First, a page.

Advertisement

Origin of Crystallinity in Block and Random Terephthalate-Sebacate Copolymers as Studied Using Monte Carlo Methods

  • Tarek M. Madkour

Abstract

Random and block terephthalate-sebacate copolymers are known to have different thermal transitions while maintaining the same chemical structures. A considerable amount of research has been done in order to search for the origin of this behavior. While it is widely believed that sequence distribution in these copolymers is the primary cause, no theory was able to predict the characteristics of the thermal transition of the copolymers. Following up the Windle approach in generating copolymeric chains using Monte Carlo methods, one hundred chains have been simulated in order to allow for a search of crystallinity in these copolymers. According to the amount of crystallinity found in these copolymers at various feed compositions, the melting points of the different samples have been predicted. Other physical properties such as the interfacial free energy, the standard free energy of fusion and Young’s modulus at small extensions were also predicted. The work is also capable of predicting the size of crystals and the minimum sequence length required for crystallization.

Keywords

Block Copolymer Random Copolymer Ethylene Terephthalate Standard Free Energy Feed Composition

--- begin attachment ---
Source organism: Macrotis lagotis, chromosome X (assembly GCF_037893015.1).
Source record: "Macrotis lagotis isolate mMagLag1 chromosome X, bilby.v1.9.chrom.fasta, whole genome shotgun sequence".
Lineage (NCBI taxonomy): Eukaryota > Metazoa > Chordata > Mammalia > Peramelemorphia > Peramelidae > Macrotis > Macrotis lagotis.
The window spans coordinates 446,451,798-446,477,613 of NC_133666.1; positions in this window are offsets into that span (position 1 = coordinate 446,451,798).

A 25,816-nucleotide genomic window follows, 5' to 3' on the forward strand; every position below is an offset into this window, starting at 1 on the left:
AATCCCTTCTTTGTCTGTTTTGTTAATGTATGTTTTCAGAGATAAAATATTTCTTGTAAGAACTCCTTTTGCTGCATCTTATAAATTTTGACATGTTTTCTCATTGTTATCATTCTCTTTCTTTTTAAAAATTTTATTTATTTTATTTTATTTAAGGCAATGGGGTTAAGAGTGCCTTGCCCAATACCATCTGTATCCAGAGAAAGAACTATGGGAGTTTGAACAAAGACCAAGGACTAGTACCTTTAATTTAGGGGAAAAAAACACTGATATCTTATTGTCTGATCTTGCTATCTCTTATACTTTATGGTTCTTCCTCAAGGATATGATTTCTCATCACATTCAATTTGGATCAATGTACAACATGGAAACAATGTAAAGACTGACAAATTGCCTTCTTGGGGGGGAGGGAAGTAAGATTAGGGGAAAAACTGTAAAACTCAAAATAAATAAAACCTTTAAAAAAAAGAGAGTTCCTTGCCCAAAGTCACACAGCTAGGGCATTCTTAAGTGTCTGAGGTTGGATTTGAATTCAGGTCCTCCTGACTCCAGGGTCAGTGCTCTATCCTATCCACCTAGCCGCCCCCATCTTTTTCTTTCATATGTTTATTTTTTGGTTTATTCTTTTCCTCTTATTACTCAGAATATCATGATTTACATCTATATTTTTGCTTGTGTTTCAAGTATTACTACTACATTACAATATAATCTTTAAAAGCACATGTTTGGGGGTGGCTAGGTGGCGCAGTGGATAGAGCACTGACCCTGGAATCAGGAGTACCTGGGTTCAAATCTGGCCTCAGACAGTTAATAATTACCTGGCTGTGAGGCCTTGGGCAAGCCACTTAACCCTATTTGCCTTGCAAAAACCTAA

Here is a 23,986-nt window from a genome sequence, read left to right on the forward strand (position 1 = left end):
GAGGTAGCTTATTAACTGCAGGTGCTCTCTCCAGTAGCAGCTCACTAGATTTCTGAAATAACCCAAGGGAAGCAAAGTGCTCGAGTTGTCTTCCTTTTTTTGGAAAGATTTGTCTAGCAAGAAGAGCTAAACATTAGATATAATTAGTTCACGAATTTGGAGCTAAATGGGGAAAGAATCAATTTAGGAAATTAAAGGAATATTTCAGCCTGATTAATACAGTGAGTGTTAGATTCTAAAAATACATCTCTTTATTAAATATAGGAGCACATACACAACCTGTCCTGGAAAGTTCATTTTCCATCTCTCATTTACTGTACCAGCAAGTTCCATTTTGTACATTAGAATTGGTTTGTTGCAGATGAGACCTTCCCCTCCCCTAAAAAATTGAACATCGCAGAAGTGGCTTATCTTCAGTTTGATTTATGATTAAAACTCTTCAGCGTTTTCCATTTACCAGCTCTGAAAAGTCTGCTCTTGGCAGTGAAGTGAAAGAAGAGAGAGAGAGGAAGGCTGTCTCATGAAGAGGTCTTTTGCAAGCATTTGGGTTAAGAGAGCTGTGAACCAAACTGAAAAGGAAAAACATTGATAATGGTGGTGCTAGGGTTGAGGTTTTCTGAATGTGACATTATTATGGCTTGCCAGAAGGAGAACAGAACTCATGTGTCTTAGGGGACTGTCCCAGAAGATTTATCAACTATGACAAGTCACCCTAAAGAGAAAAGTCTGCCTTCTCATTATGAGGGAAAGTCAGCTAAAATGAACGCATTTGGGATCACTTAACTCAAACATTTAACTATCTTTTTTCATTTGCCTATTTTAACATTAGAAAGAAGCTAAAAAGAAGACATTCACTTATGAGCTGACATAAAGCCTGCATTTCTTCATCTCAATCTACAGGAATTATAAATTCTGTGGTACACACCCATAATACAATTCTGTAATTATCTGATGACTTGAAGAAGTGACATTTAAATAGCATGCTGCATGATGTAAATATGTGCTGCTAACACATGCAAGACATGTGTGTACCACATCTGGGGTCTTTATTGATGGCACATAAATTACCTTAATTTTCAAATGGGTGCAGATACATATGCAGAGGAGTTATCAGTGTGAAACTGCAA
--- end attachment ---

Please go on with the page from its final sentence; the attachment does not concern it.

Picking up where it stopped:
These keywords were added by machine and not by the authors. This process is experimental and the keywords may be updated as the learning algorithm improves.

Preview

Unable to display preview. Download preview PDF.

Unable to display preview. Download preview PDF.

References

  1. 1.
    J. E. Mark, A. Eisenberg, W. W. Graessley, L. Mandelkern and J. L. Koenig. “Physical Properties of Polymers,” American Chemical Society, Washington, D.C. (1984).Google Scholar
  2. 2.
    O. B. Edgar, and E. J. Ellery, Chem. Soc. 2633 (1952).Google Scholar
  3. 3.
    M. Hachiboshi, T. Fukuda, and S. J. Kobayashi, Macromol. Sci. Phys. 3:525 (1969).CrossRefGoogle Scholar
  4. 4.
    J. F. Kenney, Polym. Eng. Sci. 8:216 (1968).CrossRefGoogle Scholar
  5. 5.
    P. J. Flory, Trans. Faraday Soc. 51:848 (1955).CrossRefGoogle Scholar
  6. 6.
    B. Wunderlich, Chem. Phys. 29:1395 (1958).Google Scholar
  7. 7.
    T. M. Madkour, and J. E. Mark, Comput. Polym. Sci. 4:79 (1994).Google Scholar
  8. 8.
    T. M. Madkour, and J. E. Mark, Comput. Polym. Sci. 4:87 (1994).Google Scholar
  9. 9.
    T. M. Madkour, A. Kloczkowski, and J. E. Mark, Comput. Polym. Sci. 4:95 (1994).Google Scholar
  10. 10.
    S. Hanna, and H. Windle, Polymer 29:207 (1988).CrossRefGoogle Scholar
  11. 11.
    S. Hanna, B. L. Hurrell and A. H. Windle, in: “Crystallization of Polymers,” Dosiere, ed., Kluwer Academic Publishers, Dordrecht (1993).Google Scholar
  12. 12.
    J. Brandrup and E. Immergut. “Handbook of Polymer Science,” Wiley, New York (1975).Google Scholar
  13. 13.
    P. J. Flory. “Principles of Polymer Chemistry,” Cornell University Press, Ithaca, New York (1953).Google Scholar
  14. 14.
    B. Wunderlich. “Macromolecular Physics,” Academic Press, New York (1980).Google Scholar
  15. 15.
    L. R. G. Treloar. “The Physics of Rubber Elasticity, Third Edition,” Oxford University Press, Clarendon (1975).Google Scholar
  16. 16.
    J. E. Mark and B. Erman. “Rubberlike Elasticity. A Molecular Primer,” Wiley-Interscience, New York (1988).Google Scholar

Copyright information

© Springer Science+Business Media New York 1995

Authors and Affiliations

  • Tarek M. Madkour
    • 1
  1. 1.Department of ChemistryHelwan UniversityCairoEgypt

Personalised recommendations